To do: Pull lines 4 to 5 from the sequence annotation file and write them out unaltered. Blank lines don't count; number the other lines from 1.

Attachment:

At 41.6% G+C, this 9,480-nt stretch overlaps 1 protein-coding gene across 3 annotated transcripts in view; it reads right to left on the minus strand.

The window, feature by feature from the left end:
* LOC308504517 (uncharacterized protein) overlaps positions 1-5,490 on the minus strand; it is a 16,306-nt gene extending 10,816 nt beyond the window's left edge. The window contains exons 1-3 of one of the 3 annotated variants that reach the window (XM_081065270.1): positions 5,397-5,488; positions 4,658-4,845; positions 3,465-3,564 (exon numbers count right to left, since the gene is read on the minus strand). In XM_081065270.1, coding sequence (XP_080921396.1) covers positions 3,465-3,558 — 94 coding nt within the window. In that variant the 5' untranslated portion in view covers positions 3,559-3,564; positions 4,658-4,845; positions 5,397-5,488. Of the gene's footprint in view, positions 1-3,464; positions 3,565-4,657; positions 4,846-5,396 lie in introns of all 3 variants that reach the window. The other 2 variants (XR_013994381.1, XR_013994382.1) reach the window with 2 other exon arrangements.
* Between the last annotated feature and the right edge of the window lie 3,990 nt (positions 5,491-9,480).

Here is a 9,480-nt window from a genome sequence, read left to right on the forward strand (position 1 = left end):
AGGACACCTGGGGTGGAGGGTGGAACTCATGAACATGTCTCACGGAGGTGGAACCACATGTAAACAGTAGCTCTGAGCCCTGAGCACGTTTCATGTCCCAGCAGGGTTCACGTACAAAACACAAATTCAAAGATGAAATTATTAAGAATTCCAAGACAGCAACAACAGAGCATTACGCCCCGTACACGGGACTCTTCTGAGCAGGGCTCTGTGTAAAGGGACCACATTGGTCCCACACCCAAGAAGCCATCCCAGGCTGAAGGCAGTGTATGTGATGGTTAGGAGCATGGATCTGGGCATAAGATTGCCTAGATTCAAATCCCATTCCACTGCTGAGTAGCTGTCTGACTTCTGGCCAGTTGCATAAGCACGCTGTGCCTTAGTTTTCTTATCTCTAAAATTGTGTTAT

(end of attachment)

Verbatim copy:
* Between the last annotated feature and the right edge of the window lie 3,990 nt (positions 5,491-9,480).

Here is a 9,480-nt window from a genome sequence, read left to right on the forward strand (position 1 = left end):